MILWAUKEE COUNTY — With a nursing shortage and coronavirus putting a strain on medical staff, preparing the nurses of tomorrow is more important than ever. However, because of COVID-19, some hospitals are not allowing nursing students to continue their hospital rotations.
Now, nursing students expecting to graduate this spring, may not step foot in another hospital until after they graduate. But Marquette University is making sure they continue learning.
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"We've converted completely to virtual simulation," Kristina Thomas Dreifuerst, Associate Professor at Marquette University said. "Three weeks ago, we met to strategize a plan and a way to infuse a whole lot more screen based, virtual simulation into the curriculum so students would be prepared."
At Marquette, nursing students start hospital rotations their sophomore year. So, upcoming graduates have spent the better part of the last three years getting hands-on experience. However, the virtual simulations are a way to continue that education so they can get started as soon as possible.
"They're quite robust," Dreifuerst said. "We can pretty much simulate anything today. We can simulate any clinical situation. We can change simulations to meet current needs. We can alter simulations. We can focus discussions and debriefings on certain aspects of simulations. So we have a lot that we can do with these to help our students learn how to take care of patients safely."
The simulation program feels a lot like a video game; think of it as a medical version of the Sims.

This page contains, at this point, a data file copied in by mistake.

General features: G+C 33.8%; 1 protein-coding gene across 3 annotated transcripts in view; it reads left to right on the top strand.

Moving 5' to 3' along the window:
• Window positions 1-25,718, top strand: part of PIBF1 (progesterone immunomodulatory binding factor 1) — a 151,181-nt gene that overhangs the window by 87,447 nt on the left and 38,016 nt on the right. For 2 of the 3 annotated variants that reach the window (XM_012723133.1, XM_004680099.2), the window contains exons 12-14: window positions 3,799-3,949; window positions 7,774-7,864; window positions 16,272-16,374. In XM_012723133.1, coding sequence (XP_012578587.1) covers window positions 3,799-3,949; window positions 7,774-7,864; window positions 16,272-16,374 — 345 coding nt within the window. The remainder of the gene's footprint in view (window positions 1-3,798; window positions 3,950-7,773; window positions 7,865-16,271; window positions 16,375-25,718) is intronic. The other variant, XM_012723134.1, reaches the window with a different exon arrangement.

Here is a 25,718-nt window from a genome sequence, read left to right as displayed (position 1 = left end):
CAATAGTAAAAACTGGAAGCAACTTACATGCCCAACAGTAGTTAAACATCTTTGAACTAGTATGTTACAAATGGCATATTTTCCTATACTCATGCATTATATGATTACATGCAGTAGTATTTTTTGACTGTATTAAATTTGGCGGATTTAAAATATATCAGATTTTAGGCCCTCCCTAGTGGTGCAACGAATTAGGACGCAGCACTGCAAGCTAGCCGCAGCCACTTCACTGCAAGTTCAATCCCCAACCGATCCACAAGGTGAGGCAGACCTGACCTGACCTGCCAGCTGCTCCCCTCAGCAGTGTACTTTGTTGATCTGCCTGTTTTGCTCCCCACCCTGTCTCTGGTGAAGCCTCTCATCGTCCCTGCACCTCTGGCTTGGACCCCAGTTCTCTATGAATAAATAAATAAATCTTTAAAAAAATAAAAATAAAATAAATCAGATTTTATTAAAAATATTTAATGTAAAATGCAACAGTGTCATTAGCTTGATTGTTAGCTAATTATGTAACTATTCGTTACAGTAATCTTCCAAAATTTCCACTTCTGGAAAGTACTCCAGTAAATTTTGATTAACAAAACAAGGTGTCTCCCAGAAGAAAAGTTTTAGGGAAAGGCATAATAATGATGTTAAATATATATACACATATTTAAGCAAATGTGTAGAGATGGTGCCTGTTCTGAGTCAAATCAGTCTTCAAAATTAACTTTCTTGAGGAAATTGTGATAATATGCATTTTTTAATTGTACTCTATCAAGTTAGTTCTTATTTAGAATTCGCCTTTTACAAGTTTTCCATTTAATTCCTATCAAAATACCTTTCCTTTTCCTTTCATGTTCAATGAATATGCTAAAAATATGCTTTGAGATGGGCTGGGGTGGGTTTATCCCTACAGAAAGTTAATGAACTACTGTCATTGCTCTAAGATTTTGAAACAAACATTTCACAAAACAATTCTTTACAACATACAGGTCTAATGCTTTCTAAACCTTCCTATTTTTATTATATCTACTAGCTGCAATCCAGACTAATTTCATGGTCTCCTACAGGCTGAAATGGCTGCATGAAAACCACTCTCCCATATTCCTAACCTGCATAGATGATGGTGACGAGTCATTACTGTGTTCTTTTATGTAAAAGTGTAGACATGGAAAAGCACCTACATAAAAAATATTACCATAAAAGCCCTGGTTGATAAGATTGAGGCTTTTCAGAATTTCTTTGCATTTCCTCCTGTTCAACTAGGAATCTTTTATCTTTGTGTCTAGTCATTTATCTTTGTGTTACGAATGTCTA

"So he's having trouble breathing so I need to give him some medication to help with his breathing," Dr. Amber Young-Brice, a professor in the program said. "So I know I have to give some albuterol. I can double check my orders like nurses do in practice. I can select my dose and get this onto the patient."
However, the nursing students can also hear a number of things while going through the simulation. Young-Brice says she can hear the patient's breathing is labored and his heart rate is increasing. These slight features can also help students feel the pressure of having a life on the line.
"This is a medical-surgical level scenario," Young-Brice said. "Sitting at my desk, my chest is tight. I feel heaviness. I'm like, oh goodness, what do I need to do next? My brain is going and I'm getting a little nervous. I'm very nervous right now that my patient is not doing well."
Students feel the same way.
"I do feel nervous," Mary Grace McCormack, a senior at Marquette University said. "When my patient is going down, I'm like what do I need to do? What can I do?"
McCormack says she does miss physically being in the hospital but is grateful to have simulations as intense as these to help her feel prepared for after graduation.
"I do think I'll be ready," McCormack said. "Starting [clinical rotations] sophomore year helps but these virtual simulations are great too. They put you int he mindset of being a nurse and critically thinking of, if their blood pressure is low, what do I do? Who do I call or what is next? It does keep you in that mindset of being prepared. Being a nurse and always having that critical thinking aspect."
"The students that are poised to graduate this May will be graduating," Young-Brice said. "They have actually had numerous hours of clinical already. They've completed skills testing and assessment testing. They're ready."
Wisconsin is working towards allowing nursing students to start working before they graduate. However, Marquette says they are not releasing their nursing students to work until they graduate.